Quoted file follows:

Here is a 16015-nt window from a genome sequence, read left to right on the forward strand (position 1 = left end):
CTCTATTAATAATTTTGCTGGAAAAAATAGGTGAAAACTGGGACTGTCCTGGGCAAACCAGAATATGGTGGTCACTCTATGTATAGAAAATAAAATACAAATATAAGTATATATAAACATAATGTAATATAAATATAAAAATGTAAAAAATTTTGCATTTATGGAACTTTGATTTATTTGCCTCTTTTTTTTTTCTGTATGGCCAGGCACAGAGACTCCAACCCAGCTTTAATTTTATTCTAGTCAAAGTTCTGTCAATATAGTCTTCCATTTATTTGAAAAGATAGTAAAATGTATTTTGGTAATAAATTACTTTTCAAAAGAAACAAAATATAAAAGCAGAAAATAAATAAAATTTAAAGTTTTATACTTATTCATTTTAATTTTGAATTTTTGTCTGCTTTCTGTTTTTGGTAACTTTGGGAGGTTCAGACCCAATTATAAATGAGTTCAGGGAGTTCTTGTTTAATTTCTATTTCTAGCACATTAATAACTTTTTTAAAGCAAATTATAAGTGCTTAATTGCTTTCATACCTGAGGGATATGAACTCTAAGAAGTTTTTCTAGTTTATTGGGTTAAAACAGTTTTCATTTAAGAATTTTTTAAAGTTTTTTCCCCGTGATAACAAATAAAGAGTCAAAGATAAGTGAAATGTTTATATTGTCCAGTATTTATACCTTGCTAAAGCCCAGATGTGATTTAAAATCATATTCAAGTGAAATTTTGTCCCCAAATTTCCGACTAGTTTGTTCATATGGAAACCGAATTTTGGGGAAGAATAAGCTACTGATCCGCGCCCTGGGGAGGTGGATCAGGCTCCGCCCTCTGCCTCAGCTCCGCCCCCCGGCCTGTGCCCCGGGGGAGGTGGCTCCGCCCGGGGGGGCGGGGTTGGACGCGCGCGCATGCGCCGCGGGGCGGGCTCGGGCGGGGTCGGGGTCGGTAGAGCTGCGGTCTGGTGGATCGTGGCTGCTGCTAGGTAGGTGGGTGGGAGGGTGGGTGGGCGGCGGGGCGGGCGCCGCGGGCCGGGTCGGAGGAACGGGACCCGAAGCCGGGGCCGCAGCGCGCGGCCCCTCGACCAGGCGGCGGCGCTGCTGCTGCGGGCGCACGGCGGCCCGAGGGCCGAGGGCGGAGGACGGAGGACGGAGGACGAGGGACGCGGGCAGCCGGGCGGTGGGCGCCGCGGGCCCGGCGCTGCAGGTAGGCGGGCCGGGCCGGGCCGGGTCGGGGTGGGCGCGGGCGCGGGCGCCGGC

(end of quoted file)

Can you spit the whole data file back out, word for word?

Here is a 16015-nt window from a genome sequence, read left to right on the forward strand (position 1 = left end):
CTCTATTAATAATTTTGCTGGAAAAAATAGGTGAAAACTGGGACTGTCCTGGGCAAACCAGAATATGGTGGTCACTCTATGTATAGAAAATAAAATACAAATATAAGTATATATAAACATAATGTAATATAAATATAAAAATGTAAAAAATTTTGCATTTATGGAACTTTGATTTATTTGCCTCTTTTTTTTTTCTGTATGGCCAGGCACAGAGACTCCAACCCAGCTTTAATTTTATTCTAGTCAAAGTTCTGTCAATATAGTCTTCCATTTATTTGAAAAGATAGTAAAATGTATTTTGGTAATAAATTACTTTTCAAAAGAAACAAAATATAAAAGCAGAAAATAAATAAAATTTAAAGTTTTATACTTATTCATTTTAATTTTGAATTTTTGTCTGCTTTCTGTTTTTGGTAACTTTGGGAGGTTCAGACCCAATTATAAATGAGTTCAGGGAGTTCTTGTTTAATTTCTATTTCTAGCACATTAATAACTTTTTTAAAGCAAATTATAAGTGCTTAATTGCTTTCATACCTGAGGGATATGAACTCTAAGAAGTTTTTCTAGTTTATTGGGTTAAAACAGTTTTCATTTAAGAATTTTTTAAAGTTTTTTCCCCGTGATAACAAATAAAGAGTCAAAGATAAGTGAAATGTTTATATTGTCCAGTATTTATACCTTGCTAAAGCCCAGATGTGATTTAAAATCATATTCAAGTGAAATTTTGTCCCCAAATTTCCGACTAGTTTGTTCATATGGAAACCGAATTTTGGGGAAGAATAAGCTACTGATCCGCGCCCTGGGGAGGTGGATCAGGCTCCGCCCTCTGCCTCAGCTCCGCCCCCCGGCCTGTGCCCCGGGGGAGGTGGCTCCGCCCGGGGGGGCGGGGTTGGACGCGCGCGCATGCGCCGCGGGGCGGGCTCGGGCGGGGTCGGGGTCGGTAGAGCTGCGGTCTGGTGGATCGTGGCTGCTGCTAGGTAGGTGGGTGGGAGGGTGGGTGGGCGGCGGGGCGGGCGCCGCGGGCCGGGTCGGAGGAACGGGACCCGAAGCCGGGGCCGCAGCGCGCGGCCCCTCGACCAGGCGGCGGCGCTGCTGCTGCGGGCGCACGGCGGCCCGAGGGCCGAGGGCGGAGGACGGAGGACGGAGGACGAGGGACGCGGGCAGCCGGGCGGTGGGCGCCGCGGGCCCGGCGCTGCAGGTAGGCGGGCCGGGCCGGGCCGGGTCGGGGTGGGCGCGGGCGCGGGCGCCGGC